Jeremy's Reviews Blog

Tuesday, November 09, 2004

The Harper's Quine by Pat McIntosh

I quite like historical mysteries. In fact, I probably read more of them these days than anything else.

This is a book from an apparent newcomer, and while it's not a bad first effort, it's somewhat lacking in a lot of areas. It's set in Glasgow, Scotland, in 1492, and the main "detective" is a lawyer/clerk soon to be priest named Gilbert Cunningham.

He ends up discovering the body, along with a French mason, and the two for reasons that somewhat elude me, try to solve the crime.

The crime is somewhat interesting. A woman who had fled her husband, and was now living as a harper's singer (sleeping with the harper, who was blind).

The trouble is, most of the characters are bland. Gil, the main guy, has no personality whatso ever. His love interest, "Alys", the mason's daughter, is almost a "Mary Sue". Really though, the somewhat stereotypical woman in these books when written by a woman - sort of a "super" woman, that is, super smart, super learned, super independant, not really what you would expect from the typical mason's daughter. Don't get me wrong, they existed then as they do now, but it seems like the same basic character is in all these sorts of novels (generally when written by women, thus my Mary Sue remark).

Similarly, the ending is just too neat/pat. Also like a cliche of a detective novel. The detective gathers all the suspects, then confronts them, tricking a confession out of the guilty part, who then faces a very heavily foreshadowed death.

So, basically a medieval Scottish version of Murder She Wrote.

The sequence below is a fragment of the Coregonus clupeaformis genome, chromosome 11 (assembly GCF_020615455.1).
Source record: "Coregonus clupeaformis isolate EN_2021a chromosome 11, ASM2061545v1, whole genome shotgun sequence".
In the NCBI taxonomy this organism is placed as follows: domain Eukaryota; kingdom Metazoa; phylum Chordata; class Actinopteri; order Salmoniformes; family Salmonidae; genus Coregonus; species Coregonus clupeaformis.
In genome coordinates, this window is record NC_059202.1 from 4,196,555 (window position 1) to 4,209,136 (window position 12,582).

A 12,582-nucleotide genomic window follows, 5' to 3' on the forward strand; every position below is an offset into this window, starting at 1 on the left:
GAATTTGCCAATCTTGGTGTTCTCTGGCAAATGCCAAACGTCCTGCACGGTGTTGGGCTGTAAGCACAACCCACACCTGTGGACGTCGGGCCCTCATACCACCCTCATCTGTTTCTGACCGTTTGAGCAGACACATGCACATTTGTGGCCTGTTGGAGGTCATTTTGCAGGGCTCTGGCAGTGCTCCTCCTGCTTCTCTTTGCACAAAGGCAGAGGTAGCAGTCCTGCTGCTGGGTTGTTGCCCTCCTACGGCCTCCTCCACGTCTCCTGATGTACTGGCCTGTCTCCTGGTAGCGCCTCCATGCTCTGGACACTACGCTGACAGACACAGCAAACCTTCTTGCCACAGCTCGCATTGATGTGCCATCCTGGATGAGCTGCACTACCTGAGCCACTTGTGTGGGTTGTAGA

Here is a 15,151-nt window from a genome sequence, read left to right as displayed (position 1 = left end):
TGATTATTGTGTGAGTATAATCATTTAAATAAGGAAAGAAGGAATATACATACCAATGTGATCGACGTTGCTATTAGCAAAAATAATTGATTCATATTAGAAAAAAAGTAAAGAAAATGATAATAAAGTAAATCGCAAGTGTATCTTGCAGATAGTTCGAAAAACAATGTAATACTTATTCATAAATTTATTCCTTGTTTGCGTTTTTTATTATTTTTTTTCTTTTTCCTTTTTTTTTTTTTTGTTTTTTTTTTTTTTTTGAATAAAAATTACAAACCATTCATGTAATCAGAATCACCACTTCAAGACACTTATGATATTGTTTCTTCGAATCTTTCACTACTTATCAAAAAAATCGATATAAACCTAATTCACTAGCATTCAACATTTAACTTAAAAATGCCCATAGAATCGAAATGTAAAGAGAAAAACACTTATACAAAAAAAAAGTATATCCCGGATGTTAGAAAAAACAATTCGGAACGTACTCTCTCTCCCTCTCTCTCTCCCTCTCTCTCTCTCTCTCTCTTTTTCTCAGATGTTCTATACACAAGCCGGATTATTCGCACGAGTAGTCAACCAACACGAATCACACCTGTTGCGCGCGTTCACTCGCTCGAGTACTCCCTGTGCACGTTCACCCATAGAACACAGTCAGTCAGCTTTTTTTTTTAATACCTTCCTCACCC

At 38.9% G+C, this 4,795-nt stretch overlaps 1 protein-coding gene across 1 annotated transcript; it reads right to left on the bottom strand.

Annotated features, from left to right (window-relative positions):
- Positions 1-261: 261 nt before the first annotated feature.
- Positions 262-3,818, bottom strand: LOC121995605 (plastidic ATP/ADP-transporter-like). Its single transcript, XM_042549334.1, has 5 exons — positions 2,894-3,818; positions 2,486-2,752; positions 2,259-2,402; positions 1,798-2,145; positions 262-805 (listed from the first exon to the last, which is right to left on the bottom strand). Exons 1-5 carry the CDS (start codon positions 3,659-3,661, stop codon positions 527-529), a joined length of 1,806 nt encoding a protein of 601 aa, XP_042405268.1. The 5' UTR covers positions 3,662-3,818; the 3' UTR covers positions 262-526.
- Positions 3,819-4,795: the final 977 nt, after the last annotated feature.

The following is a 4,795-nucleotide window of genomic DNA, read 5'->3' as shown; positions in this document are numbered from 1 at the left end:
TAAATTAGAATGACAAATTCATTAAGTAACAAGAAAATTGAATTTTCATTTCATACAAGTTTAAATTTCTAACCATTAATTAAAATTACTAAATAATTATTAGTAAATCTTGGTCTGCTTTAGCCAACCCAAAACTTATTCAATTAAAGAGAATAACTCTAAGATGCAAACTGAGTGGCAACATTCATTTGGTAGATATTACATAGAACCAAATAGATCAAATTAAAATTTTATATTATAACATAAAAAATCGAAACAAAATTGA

Lastly, it's somewhat marred by a lack of glossary. The novel uses a lot of Scottish terms, many of which will not be obvious to people outside the UK. The author at least tried to explain a couple in the book itself, by having a character ask what they meant, but while helpful, it also didn't seem to fit the book itself.

Missing Monday (June 2004 Berkley Horror/Penguin) - Mini, mini, mini review

The premise behind the book is somewhat interesting. The main character, "Janna", discovers that she has missed a day. Except, according to everything she can discover, she didn't, she went about her life as normal on that day.

Unfortunately, that's about the only original thing about the novel. The book actually turns out to be something of a cross between "Scanners" and "They Live". Very very cliched.

Much of it is also implausible, including that one of the main characters in the book, the closest thing there is to a hero, is a congressman from New York. A Democrat, too. Though he is likeble.

Probably not worth buying, but if you can't find anything else to read for an hour or two (like me), it's decent enough, though rather unsatisfying in the end.